Friday, January 29, 2016

Clean Air Act Series: Regulatory Loophole Won't Save VW

On the Road to Cleaner Air: Jail Time for White-Collar Violators?
By Brandon Kline, Energy Law Fellow

This post is the final installment in a four-part series on the Clean Air Act, exploring the legal issues arising from the probe into a nitrogen-oxide trap (a "Defeat Device") alleged to have been installed in vehicles manufactured by Volkswagen of America. Part 1 described the manner in which a Defeat Device operates and why it matters for the Clean Air Act, while Part 2 reviewed the nature of regulatory failure, alternatives to regulatory enforcement and evidence that VW’s actions resulted in premature deaths. Part 3 explored VW’s potential criminal liability for its alleged actions under federal environmental law. This fourth post analyzes recent legal developments and focuses on civil recovery.
President Johnson signs the Clean Air Act into law.
More than half of Americans have no money in the stock market, so their most valuable asset is likely to be either a house or car. In the wake of the Volkswagen emissions scandal, owners of VW diesel cars have seen the value of their vehicles decline by 13%, according to Kelly Blue Book, the gold standard in vehicle valuation and automotive research. When President Lyndon B. Johnson signed the Clean Air Act on December 17, 1963, the stage was set for a number of injured parties to find relief; such as auto-dealers and consumers who can’t get rid of the defective cars, as well as the U.S. government. The Clean Air Act, as amended, created a dual recovery system, with its civil and criminal liability provisions, that is uniquely American.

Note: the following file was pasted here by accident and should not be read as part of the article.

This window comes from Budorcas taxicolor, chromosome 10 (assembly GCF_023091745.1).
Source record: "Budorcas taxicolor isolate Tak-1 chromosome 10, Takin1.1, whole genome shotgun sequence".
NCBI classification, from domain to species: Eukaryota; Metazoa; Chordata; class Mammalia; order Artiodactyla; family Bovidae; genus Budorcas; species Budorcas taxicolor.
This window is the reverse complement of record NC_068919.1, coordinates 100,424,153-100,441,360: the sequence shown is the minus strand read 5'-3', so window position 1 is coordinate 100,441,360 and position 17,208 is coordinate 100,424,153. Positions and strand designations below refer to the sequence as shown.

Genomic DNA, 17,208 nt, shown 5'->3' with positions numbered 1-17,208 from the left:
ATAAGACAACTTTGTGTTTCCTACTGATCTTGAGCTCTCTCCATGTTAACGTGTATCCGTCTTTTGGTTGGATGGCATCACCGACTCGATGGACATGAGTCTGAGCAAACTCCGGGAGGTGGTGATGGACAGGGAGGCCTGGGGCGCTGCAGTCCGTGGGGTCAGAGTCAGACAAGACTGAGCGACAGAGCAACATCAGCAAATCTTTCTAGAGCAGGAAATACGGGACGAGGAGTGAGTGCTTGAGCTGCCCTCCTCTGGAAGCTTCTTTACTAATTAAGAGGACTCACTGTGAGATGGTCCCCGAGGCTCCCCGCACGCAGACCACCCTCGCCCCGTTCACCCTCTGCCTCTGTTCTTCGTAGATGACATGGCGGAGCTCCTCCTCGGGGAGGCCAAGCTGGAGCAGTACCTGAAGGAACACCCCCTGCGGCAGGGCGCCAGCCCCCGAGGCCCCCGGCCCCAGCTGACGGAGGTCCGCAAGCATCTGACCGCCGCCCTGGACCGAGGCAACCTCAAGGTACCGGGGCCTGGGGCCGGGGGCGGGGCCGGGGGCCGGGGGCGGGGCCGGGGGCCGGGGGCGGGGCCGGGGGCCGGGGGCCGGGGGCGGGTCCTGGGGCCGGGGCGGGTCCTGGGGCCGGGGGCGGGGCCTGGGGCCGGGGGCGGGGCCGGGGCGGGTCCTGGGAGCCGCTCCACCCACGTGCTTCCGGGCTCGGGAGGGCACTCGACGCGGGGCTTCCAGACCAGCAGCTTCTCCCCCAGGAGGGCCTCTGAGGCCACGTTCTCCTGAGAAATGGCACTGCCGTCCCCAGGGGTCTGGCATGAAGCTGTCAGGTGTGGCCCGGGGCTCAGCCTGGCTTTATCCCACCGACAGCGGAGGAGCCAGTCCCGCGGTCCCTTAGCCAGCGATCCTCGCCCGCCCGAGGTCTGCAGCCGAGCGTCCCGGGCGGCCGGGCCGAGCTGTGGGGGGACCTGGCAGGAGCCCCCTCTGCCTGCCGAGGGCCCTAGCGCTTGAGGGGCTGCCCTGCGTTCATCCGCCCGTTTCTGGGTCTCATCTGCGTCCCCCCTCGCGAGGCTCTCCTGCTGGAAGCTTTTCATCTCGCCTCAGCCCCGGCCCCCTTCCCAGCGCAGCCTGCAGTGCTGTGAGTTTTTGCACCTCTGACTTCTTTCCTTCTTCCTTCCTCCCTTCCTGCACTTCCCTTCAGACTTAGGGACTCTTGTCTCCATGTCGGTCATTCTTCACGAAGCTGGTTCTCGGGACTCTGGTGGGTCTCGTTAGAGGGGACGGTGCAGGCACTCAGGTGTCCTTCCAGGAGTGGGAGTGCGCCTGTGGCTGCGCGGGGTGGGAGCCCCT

Justice Department Brings Civil Complaint, Criminal Probe Ongoing
Earlier this month, the U.S. Department of Justice filed a civil complaint on behalf of the Environmental Protection Agency, accusing the German automaker of four counts of violating the Clean Air Act.
Under Sections 204 and 205 of the Clean Air Act, VW’s potential liability ranges between $48 billion to $90 billion, arising from fines of $37,500 per vehicle for each of two violations of the law, up to $3,750 per "defeat device" and another $37,500 for each day of violation.
“Car manufacturers that fail to properly certify their cars and that defeat emission control systems breach the public trust,endanger public health and disadvantage competitors,” said Assistant Attorney General John C. Cruden of the Justice Department’s Environment and Natural Resources Division.
It’s Raining Civil Lawsuits -- Except in Europe
The government’s civil action comes as a massive class-action lawsuit gets underway in California. Earlier this week, a federal judge in California named the lead plaintiff’s attorney in the massive multi-district suit.
The United States will now seek to transfer its case and fully participate in the pretrial proceedings now initiated in the related multi-district litigation in the Northern District of California, according to the Justice Department.
Beyond the U.S. market, VW estimates about 11 million vehicles were sold with the defeat device worldwide. 
Indeed, prosecutors in France, Italy, South Korea and elsewhere have separately indicated that authorities have begun preliminary investigations following the German automaker’s admission of cheating on diesel-emissions tests, according to the New York Times